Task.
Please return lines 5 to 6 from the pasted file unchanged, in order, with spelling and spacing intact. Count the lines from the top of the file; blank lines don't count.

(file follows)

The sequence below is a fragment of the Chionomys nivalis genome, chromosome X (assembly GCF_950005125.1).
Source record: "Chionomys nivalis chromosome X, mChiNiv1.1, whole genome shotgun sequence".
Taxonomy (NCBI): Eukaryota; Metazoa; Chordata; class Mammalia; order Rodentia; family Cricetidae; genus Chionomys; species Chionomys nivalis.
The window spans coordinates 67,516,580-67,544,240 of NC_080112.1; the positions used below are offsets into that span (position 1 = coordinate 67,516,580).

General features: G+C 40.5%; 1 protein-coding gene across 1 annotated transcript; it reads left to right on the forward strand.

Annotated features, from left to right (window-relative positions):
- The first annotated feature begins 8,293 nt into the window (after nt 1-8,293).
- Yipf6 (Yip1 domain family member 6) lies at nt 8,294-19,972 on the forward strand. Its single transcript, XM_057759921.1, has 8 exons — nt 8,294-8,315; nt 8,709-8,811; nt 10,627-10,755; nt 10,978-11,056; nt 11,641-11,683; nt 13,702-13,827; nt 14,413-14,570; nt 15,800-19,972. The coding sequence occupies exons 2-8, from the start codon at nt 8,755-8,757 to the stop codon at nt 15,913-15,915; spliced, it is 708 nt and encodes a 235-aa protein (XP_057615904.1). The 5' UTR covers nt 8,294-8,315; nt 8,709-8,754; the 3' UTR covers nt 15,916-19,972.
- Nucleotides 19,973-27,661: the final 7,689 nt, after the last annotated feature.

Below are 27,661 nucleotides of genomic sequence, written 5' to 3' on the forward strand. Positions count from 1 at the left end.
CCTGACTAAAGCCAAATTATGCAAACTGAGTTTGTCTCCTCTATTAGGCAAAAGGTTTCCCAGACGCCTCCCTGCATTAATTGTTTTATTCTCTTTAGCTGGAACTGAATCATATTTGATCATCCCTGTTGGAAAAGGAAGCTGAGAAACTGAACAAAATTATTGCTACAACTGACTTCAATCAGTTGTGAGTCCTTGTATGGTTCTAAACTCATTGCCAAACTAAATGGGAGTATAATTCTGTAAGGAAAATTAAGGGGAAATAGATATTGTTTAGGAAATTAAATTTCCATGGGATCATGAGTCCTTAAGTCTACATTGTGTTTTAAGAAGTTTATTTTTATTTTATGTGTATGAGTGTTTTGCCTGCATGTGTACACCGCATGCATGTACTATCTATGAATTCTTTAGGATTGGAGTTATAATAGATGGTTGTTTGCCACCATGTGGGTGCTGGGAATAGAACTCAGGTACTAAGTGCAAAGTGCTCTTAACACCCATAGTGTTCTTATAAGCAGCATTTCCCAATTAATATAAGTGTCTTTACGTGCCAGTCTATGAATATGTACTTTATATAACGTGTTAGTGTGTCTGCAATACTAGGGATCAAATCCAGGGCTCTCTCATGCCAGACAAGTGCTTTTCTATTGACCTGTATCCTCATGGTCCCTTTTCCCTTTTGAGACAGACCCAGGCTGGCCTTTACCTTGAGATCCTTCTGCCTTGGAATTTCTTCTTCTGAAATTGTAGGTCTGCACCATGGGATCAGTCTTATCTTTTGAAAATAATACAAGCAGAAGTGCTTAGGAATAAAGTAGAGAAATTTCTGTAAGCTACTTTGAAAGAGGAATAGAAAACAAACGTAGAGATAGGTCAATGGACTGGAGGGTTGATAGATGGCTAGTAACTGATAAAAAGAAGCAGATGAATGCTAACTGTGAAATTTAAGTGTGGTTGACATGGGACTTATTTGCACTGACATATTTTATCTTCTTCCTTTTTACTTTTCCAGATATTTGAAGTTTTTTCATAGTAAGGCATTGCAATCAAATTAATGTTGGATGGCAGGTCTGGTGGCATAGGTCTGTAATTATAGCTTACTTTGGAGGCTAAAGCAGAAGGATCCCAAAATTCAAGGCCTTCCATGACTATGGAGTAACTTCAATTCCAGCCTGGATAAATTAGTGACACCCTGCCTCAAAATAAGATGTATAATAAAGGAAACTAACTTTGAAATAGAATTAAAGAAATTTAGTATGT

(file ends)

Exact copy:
General features: G+C 40.5%; 1 protein-coding gene across 1 annotated transcript; it reads left to right on the forward strand.

Annotated features, from left to right (window-relative positions):